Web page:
Once again sorry for the delay David and hope that makes some sense.

    What do you think?
    (Log in or register to judge or mark as offensive)
    Commend 0
  27. David Crookes (profile) says:

    Thanks a lot for that substantial reply, Gopher. A comparison of some historical conflict with our present situation is useful up to a point, but once we get past that point we run into the fact that two lots of people separated by several centuries believe very different things, and are excited by very different things.

    The world of the New Model Army is not the world of America’s Top Model. Our ancestors lived without double glazing, central heating, mobile phones, powered vehicles, and washing machines. We might have found them uncouth and unfragrant in many respects. But they were able to find comfort in great doctrinal certainties, and they would be astonished to know that we believe so little in areas that were important to them.

    I ask myself sometimes what side I should have been on during the English Civil War. Although I’m an evangelical Christian, no admirer of Charles I, and not a great Legitimist, I reckon that I’d have been with the Laughing Cavaliers, BECAUSE THEY LAUGHED. Many of the Roundheads were activated by the kind of religion that produces a tyranny and a fanatical thought police.

    A liberal at bottom is someone who doesn’t want to kill the people who disagree with him. Part of being a liberal is being able to distinguish between serious and trivial matters. Another part is being able to laugh at yourself.

    I worry both about the DUP and about the AP in this respect. The DUP are terribly solemn about their uncompromisingly pure unionist doctrine, while the AP have produced a ludicrously detailed creed that governs pretty well everything apart from breathing. Neither party is interested in giving us either orderly schools by day, or quiet streets by night.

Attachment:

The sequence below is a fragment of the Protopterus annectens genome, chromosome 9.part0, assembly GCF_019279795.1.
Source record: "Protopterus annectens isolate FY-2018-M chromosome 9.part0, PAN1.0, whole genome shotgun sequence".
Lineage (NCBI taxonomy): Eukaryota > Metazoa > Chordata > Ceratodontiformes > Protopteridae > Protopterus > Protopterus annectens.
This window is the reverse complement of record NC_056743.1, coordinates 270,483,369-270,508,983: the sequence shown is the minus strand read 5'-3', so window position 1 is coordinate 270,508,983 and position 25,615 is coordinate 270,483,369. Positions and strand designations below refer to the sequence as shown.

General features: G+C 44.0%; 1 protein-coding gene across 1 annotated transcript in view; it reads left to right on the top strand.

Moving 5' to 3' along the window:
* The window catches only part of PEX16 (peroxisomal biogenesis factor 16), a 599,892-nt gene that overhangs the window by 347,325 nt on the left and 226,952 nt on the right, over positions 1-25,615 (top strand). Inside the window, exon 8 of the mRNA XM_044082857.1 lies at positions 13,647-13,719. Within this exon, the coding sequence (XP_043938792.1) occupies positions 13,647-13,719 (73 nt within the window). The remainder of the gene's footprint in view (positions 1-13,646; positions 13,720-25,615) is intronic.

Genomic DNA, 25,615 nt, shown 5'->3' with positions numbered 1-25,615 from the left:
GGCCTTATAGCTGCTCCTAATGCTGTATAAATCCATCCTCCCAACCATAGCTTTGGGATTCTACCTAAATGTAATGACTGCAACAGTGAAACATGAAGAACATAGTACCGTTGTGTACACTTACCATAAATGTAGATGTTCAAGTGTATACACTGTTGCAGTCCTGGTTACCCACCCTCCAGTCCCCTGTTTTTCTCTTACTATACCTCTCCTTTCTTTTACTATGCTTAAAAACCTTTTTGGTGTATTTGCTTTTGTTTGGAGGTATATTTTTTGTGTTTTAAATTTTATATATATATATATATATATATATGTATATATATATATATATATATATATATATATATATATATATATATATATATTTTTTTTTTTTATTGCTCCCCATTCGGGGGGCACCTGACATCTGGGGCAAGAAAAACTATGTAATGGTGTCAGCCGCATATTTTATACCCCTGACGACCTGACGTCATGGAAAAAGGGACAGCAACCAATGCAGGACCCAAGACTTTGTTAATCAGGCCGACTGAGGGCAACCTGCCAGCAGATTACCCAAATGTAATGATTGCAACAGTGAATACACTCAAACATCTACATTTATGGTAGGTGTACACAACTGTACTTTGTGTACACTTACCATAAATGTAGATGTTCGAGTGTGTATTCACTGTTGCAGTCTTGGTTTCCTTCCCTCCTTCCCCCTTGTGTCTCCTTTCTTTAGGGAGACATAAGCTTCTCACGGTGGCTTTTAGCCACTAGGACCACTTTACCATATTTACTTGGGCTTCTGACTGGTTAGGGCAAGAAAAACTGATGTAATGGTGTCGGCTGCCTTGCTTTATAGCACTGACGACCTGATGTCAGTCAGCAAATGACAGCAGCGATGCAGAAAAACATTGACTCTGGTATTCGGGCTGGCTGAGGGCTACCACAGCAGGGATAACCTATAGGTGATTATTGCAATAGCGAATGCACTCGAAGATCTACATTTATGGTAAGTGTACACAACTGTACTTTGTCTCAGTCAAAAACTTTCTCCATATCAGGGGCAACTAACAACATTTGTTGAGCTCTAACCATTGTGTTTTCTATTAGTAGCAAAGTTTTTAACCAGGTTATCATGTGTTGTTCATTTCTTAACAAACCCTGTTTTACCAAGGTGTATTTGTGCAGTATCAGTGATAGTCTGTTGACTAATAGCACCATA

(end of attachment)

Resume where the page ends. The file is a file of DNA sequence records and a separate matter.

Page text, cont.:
We need a new party which is unafraid of compromise, able to laugh, and interested in real things. Let me give you a trivial example of how its leader might live. He goes to a GAA event, and participates courteously in the prelusive goings-on. If people on that account call him a traitor or a lundy, he tells them to grow up and get a life.

    The genuine vacuum-about-the-future which characterizes SF may actually help that party to deal boldly and constructively with a new liberal party. It may even be that wise members of SF, FF, and FG realize that there’s no point in defining a future UI until unionists set out their own ideas for the new nation.

    We don’t need a dictator like Cromwell. We need a severe outbreak of geniality. Such a thing is possible. West Germans became very genial about Americans after the Berlin Airlift.

    What do you think?
    (Log in or register to judge or mark as offensive)
    Commend 0

Leave a Reply

You must be logged in to post a comment.

Copyright © 2003 - 2014 Slugger O'Toole Ltd. All rights reserved.
Powered by WordPress; produced by Puffbox.
138 queries. 1.587 seconds.